By: Modesto P. Sa-onoy
JUST BEFORE we left for abroad for a month “just to take time off”, we passed by the Baciwa office and saw employees demonstrating against the planned privatization of the water district. It was noontime so the workers were using their lunch break to express their opposition to the move and to generate public support.
We know and I have written considerably about the so called unsolicited proposals from three sources but the insiders tell us that the truth is that the deal has already been made with the second proponent. The only thing missing is how to make the deal look good and defensible as within the provisions of law and the usual promise for the common good.
As I mentioned earlier I am not against any of the proponents or endorsing one over the other primarily because we don’t know what that omnibus term, “terms of reference” is. The proponent and the Baciwa officials have clamped up. The convenient excuse for not revealing what the deal involves is the mantra of “confidentiality”.
So until the officials tell what the deal is, the public will have to wait until their goose is cooked. Then they can take it or leave it, or if they got the guts, file a case against the water district officials for what they had been accusing them of – privatizing the water district contrary to law.
Apparently the employees are not supportive although they were offered very generous compensation if they resigned or retired.
The workers’ union said that the second proponent, Prime Water that the Baciwa board is dealing with, has offered the employees a huge severance package but they cannot accept it since it is the consumers who will bear the burden for the next 25 years in terms of water rates increases. That is considerate of the union and a strong argument to get public support.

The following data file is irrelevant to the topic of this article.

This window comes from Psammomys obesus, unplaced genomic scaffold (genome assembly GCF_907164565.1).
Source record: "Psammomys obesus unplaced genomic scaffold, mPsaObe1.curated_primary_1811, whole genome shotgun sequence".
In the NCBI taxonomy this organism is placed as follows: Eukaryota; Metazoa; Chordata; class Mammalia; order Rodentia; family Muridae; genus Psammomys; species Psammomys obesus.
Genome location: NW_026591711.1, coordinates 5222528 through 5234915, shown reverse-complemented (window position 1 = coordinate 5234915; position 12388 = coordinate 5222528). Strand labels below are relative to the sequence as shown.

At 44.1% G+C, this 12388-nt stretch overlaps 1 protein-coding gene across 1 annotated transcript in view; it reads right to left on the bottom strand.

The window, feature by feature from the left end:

The problem, however, is that the public does not seem agitated enough to join in the mass opposition and the city officials that exercise authority over Baciwa have closed their eyes, ears and hearts to the high possibility of a rate increase though their pockets could be open.
I think the gods are enjoying the spectacle that the Bacolod constituency has created by removing a credible opposition in the city government. As one cynic told me after he was completely devastated by the results of the last election, this is repayment time for the Bacolod residents. Indeed, the most vulnerable concessionaires are those highly suspected of selling their votes to the highest bidder.
The workers believe, but the Baciwa officials deny, that a joint venture will lead to the privatization of the water district because it will be operated by a private company which has profits as its main concern rather than public service.
Statements coming out into the media said that deal is actually a joint venture hiding behind the government’s Public Private Partnership. Under the joint venture deal, only eighteen or at most twenty employees will be retained but these “employees” include the five members of the Board members. They are not employees but appointees of the mayor. The rest of the 510 employees, including job order employees, will either be taken in by Prime Water, the partner in the venture, or offered severance package. The reported termination pay will be as high as 400% of basic salary.
However the union said this arrangement is disadvantageous to the employees since they will have no security of tenure. A private company will be more concerned about its profit while the government will be concerned about providing services to the people. But are the employees really conscious of service over profit? By profit here includes personal gain even among government workers.
By retaining Baciwa under the government control, the employees claim they will be protected by the Civil Service Commission. On the other hand, under a private company they are helpless which is not entirely correct because labor laws also protect them. The Department of Labor and Employment is even charged as pro-labor.
The basic issues had been aired many times that there seems to be a charade going on here. Some say the union is merely positioning for better terms for themselves.
We are just therefore scratching the surface. The reported congressional inquiry will hopefully give us answers.